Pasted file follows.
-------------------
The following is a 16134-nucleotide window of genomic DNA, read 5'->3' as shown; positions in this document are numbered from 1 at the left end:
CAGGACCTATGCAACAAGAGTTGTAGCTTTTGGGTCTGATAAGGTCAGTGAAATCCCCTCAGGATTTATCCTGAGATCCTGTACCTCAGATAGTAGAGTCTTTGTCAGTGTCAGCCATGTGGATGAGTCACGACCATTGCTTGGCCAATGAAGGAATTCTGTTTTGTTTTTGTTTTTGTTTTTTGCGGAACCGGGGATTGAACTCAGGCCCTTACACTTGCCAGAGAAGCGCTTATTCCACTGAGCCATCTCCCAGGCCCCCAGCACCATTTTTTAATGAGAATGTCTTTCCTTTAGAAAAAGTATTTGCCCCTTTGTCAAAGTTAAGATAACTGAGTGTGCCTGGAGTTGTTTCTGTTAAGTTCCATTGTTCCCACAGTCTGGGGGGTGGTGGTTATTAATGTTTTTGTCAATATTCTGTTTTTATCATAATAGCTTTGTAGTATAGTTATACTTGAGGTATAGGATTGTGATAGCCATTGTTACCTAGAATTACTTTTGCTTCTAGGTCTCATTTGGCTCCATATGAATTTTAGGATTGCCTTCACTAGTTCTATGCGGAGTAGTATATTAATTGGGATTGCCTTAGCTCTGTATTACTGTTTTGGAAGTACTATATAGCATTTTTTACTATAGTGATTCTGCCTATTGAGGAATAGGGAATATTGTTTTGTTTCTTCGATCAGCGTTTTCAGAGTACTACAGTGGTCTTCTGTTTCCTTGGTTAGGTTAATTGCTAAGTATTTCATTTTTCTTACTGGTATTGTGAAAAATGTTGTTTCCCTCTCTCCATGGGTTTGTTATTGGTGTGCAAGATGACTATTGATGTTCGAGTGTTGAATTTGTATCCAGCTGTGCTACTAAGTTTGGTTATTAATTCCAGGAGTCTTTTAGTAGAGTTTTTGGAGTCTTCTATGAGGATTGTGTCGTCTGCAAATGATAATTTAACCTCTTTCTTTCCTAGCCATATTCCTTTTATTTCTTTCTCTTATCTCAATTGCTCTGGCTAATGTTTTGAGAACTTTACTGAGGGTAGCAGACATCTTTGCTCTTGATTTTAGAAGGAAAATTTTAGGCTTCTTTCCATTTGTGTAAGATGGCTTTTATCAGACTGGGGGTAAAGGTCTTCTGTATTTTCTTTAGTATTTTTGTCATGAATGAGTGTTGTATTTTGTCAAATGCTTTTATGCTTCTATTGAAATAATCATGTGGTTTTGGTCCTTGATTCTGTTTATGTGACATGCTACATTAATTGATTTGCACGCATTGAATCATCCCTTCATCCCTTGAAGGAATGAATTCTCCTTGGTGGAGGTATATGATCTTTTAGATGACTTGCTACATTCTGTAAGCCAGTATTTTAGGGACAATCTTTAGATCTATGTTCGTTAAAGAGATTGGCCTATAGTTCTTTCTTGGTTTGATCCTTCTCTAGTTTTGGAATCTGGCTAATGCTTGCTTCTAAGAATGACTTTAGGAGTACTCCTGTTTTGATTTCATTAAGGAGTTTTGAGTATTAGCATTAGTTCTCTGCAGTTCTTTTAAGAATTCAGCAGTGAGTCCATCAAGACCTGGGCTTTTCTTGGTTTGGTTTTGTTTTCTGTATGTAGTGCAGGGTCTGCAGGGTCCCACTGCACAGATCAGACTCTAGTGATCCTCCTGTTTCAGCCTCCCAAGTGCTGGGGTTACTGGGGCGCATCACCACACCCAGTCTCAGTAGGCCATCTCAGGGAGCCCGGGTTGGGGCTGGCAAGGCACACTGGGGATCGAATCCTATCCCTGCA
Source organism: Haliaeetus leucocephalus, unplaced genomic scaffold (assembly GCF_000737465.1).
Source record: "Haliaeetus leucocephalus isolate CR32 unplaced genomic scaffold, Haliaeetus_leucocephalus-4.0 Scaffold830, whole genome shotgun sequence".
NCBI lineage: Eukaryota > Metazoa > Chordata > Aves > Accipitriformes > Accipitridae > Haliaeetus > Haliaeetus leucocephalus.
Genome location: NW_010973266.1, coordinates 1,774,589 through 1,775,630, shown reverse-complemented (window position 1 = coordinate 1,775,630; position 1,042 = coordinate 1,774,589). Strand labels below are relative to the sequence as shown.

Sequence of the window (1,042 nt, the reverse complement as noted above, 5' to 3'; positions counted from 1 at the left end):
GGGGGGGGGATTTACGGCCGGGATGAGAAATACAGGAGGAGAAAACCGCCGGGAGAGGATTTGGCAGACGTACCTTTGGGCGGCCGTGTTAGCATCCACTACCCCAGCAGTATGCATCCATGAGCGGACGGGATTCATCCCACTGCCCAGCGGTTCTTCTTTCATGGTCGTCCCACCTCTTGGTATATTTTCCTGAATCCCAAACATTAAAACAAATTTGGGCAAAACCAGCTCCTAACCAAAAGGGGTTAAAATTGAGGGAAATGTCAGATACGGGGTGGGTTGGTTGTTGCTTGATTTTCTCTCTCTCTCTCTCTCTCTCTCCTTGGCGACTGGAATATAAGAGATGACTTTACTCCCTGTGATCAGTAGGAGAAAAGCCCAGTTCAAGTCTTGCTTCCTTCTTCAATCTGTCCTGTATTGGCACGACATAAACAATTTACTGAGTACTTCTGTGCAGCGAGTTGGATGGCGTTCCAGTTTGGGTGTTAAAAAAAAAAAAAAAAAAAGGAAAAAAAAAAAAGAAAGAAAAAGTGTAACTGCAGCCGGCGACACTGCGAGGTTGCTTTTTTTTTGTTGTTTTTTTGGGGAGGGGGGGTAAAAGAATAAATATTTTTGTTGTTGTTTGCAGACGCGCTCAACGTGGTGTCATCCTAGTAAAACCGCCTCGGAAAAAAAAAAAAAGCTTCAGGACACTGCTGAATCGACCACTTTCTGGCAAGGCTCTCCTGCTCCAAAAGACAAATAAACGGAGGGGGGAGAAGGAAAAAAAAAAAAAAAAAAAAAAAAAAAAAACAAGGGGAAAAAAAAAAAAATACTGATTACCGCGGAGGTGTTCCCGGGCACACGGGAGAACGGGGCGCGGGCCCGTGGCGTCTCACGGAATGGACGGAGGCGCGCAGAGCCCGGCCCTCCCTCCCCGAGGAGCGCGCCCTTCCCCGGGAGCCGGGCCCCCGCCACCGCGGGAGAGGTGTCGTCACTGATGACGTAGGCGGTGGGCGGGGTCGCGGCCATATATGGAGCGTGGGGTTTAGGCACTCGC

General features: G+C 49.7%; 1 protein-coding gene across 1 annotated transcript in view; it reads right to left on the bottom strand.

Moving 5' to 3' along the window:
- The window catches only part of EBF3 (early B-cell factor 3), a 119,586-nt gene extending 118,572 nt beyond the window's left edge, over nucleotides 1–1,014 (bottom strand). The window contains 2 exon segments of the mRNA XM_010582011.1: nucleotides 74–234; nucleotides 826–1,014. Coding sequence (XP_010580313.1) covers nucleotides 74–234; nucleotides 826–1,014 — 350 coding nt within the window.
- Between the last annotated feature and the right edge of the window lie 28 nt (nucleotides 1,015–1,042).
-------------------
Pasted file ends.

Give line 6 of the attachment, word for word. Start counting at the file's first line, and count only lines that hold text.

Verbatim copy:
Genome location: NW_010973266.1, coordinates 1,774,589 through 1,775,630, shown reverse-complemented (window position 1 = coordinate 1,775,630; position 1,042 = coordinate 1,774,589). Strand labels below are relative to the sequence as shown.